Apple report lists 156 of its component suppliers
In an unprecedented move, Apple unveiled 97 percent of the company’s overall supply chain, revealing the names of 156 of the companies that work to supply the world’s largest technology company.
The move could point the Apple supply chain in a new and unheralded direction of transparency under new CEO Tim Cook, who took over for the late Steve Jobs last year. Rivals and investors pay large sums of money to consultants just to gain a glimmer of what Apple revealed late Friday evening, which shocked many industry professionals.
Enforcers of labor laws can also breathe a sigh of relief, as Apple has pledged to fight worker abuses after looking into hundreds of internal audits over the past several years. It comes as no surprise that Taiwanese supplier Foxconn was a big-time offender, as the Apple supply chain partner has come under fire for poor factory safety and grueling hours.
SEE OTHER TOP APPLE STORIES IN THE SUPPLY CHAIN DIGITAL CONTENT NETWORK
All told, the 500-page report found six active and 13 historical cases of underage labor from its suppliers.
“With every year, we expand our program, we go deeper in our supply chain, we make it harder to comply,” Cook told Reuters in an interview. “All of this means that workers will be treated better and better with each passing year. It's not something we feel like we have done what we can do, much remains to be done.”
Kuehne+Nagel cuts carbon footprint by 70% for Honda China
Around 16,000 tonnes of CO2 has been cut from the supply chain of Honda's China-based manufacturing division through a road-to-rail transformation in partnership with logistics leader Kuehne+Nagel.
The programme was developed through KN Sincero, the joint venture between Swiss headquartered Kuehne+Nagel and Chinese automotive logistics firm Sincero, established in 2018.
KN Sincero worked with Honda China to develop an integrated solution to convert much of its domestic long-haul trucking to train lines, using regional hubs to improve supply chain performance and further reduce carbon emissions. The programme delivered consolidations as well as value-added services, including sorting, scanning, repackaging, GPS track and trace, and recyclable container management.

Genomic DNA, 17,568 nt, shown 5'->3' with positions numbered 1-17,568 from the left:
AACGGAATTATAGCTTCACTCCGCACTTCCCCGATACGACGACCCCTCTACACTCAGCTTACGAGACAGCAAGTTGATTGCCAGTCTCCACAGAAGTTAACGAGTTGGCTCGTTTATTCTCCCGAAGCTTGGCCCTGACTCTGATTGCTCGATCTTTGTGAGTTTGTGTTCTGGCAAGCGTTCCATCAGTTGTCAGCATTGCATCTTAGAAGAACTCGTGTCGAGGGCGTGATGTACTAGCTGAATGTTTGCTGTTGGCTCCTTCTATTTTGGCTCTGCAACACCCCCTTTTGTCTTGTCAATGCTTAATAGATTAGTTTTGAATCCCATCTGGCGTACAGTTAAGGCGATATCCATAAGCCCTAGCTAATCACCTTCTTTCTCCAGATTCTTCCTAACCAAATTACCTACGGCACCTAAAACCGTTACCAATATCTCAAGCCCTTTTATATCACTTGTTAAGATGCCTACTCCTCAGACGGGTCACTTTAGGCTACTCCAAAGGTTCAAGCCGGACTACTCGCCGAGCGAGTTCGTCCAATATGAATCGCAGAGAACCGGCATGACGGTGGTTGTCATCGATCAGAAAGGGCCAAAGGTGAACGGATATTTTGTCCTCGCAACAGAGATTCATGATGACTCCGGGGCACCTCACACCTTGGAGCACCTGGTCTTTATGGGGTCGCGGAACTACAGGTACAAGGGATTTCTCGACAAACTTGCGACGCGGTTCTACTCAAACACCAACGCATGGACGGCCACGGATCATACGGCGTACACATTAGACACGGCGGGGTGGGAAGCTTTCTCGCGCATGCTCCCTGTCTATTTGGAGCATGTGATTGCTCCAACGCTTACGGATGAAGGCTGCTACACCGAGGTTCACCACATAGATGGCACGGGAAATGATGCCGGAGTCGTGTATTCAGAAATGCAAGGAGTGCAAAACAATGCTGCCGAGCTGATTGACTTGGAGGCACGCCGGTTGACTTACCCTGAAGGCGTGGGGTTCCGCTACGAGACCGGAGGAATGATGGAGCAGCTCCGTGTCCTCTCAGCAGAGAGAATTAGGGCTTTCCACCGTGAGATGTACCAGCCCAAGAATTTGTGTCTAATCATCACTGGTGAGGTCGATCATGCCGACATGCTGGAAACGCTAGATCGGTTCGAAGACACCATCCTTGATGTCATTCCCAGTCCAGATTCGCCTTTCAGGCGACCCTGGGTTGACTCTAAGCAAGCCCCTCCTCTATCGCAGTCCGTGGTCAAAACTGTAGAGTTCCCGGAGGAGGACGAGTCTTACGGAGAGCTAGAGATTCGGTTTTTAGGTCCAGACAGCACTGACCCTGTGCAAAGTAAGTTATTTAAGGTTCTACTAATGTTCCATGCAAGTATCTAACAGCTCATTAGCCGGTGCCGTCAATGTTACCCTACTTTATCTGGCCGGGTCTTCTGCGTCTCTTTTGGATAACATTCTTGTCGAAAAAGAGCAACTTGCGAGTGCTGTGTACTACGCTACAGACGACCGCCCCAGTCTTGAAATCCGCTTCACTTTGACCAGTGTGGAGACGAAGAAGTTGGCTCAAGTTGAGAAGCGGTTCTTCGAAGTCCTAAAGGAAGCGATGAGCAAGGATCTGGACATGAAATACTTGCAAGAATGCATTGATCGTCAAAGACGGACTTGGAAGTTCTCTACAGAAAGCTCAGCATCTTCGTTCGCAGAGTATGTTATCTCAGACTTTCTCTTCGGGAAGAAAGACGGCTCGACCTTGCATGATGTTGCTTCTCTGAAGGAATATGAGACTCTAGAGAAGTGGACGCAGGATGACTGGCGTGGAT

"Kuehne+Nagel has always been a supply chain partner that we can rely on, to help us improve our supply chain performance whilst also achieving our environmental goals,” said Mr. Jiang Hui and Mr. Takuji Kitamura, Joint General Manager of Wuhan Dong Hon, the logistics affiliate of Dongfong Honda Automotive.
After six months of shifting to the road-to-rail model, new supply chain reliability and efficiencies are expected to eradicate 16,000 tonnes of carbon emissions annually. The carbon savings represent an enormous 70% reduction in total.
"Automotive is one of the most important sectors in contract logistics, particularly in China, the world’s largest automotive market,” added Gianfranco Sgro, member of the Management Board of Kuehne + Nagel International AG, responsible for Contract Logistics. “I am glad that Kuehne+Nagel and Honda share a common vision of service, innovation and sustainability.”
Kuehne+Nagel’s Net Zero Carbon programme
Kuehne+Nagel announced its Net Zero Carbon programme in 2019 with a dual purpose to reduce CO2 output in its own logistics operations, as well as partnering with organisations to minimise their own impact on the planet. Kuehne+Nagel reached carbon neutrality globally in 2020 throughout its own, direct emissions, and is now focused on developing its capabilities to serve partners.
Dr. Detlef Trefzger, Chief Executive Officer of Kuehne+Nagel International AG, said the programme is “a package of measures to fight CO2 emissions and provide sustainable and innovative supply chain solutions – hand in hand with our suppliers and customers”.
As part of the initiative, Kuehne+Nagel established its own nature projects in Myanmar and New Zealand, and invested in ‘nature-based’ carbon dioxide compensation projects to strip harmful emissions from the environment. It is committed to being CO2 neutral for shipments in its network of transport suppliers by 2030.